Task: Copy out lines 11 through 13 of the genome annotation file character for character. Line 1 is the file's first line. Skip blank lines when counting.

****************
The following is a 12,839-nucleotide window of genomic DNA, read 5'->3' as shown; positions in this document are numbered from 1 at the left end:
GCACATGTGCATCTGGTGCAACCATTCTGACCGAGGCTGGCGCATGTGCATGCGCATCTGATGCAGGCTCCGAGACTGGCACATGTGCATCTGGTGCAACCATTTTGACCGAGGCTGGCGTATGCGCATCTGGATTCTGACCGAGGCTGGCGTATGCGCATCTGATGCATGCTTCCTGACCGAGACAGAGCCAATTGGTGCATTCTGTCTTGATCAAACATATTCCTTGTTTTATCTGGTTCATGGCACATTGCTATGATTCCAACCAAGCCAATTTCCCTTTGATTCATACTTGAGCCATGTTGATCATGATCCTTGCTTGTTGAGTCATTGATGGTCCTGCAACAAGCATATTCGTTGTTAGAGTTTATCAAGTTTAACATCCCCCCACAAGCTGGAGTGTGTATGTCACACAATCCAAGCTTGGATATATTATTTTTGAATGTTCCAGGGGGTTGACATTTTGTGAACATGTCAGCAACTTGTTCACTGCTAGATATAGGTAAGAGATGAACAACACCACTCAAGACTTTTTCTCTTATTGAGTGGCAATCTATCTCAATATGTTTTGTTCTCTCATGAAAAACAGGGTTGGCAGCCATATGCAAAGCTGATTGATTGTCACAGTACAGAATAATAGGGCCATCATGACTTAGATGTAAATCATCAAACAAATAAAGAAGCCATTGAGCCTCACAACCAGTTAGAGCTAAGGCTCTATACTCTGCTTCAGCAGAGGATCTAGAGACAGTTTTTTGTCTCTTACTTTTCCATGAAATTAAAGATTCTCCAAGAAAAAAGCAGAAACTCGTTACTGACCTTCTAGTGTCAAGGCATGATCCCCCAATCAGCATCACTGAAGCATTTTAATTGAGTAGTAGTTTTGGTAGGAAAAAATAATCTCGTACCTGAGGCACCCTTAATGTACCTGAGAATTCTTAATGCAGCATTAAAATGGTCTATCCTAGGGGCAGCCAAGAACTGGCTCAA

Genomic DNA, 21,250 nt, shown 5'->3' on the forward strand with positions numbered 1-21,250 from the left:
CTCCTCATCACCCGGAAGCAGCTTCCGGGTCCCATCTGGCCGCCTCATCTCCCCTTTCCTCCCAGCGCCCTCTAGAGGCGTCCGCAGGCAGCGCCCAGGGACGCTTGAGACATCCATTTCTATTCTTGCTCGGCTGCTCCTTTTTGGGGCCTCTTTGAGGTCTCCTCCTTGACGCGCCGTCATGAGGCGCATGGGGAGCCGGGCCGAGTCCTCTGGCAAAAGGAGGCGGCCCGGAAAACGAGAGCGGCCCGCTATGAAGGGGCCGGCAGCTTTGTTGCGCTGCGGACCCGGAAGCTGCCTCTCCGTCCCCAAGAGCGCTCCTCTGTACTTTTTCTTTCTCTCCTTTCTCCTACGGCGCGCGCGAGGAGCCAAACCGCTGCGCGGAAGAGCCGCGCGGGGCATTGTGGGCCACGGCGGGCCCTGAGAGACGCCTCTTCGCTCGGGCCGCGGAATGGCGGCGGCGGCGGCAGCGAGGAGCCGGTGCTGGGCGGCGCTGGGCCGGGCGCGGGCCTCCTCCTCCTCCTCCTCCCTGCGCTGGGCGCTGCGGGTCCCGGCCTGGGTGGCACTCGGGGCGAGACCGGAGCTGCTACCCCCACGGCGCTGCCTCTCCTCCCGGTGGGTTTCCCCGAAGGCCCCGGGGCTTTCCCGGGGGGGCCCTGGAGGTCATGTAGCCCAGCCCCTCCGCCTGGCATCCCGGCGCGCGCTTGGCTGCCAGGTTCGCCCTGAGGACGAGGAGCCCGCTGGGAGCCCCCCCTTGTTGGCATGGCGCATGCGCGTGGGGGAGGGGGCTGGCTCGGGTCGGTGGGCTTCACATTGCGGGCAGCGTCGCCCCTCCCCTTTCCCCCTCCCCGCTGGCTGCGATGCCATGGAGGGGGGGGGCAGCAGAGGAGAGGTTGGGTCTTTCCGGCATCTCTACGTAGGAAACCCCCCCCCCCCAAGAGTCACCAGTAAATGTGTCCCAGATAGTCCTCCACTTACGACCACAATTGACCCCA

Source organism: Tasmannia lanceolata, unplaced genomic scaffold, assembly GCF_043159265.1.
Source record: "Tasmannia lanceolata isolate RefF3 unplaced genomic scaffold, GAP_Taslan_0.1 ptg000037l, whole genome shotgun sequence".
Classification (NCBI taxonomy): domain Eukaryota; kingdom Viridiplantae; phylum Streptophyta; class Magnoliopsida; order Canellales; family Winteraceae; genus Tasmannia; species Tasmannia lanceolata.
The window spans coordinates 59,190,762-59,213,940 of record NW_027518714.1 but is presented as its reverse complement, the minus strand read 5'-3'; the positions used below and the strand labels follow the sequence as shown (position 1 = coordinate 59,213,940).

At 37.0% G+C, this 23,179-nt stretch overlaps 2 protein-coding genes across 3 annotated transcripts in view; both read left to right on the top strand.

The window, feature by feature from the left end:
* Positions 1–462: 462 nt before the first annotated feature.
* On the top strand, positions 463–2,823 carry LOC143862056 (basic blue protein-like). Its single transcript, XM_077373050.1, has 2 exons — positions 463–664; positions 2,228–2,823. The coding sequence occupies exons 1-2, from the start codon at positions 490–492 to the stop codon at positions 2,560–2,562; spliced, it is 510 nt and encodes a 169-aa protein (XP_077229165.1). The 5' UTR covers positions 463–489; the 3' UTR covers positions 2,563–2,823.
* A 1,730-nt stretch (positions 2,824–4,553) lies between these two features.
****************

* Positions 1–462: 462 nt before the first annotated feature.
* On the top strand, positions 463–2,823 carry LOC143862056 (basic blue protein-like). Its single transcript, XM_077373050.1, has 2 exons — positions 463–664; positions 2,228–2,823. The coding sequence occupies exons 1-2, from the start codon at positions 490–492 to the stop codon at positions 2,560–2,562; spliced, it is 510 nt and encodes a 169-aa protein (XP_077229165.1). The 5' UTR covers positions 463–489; the 3' UTR covers positions 2,563–2,823.
* A 1,730-nt stretch (positions 2,824–4,553) lies between these two features.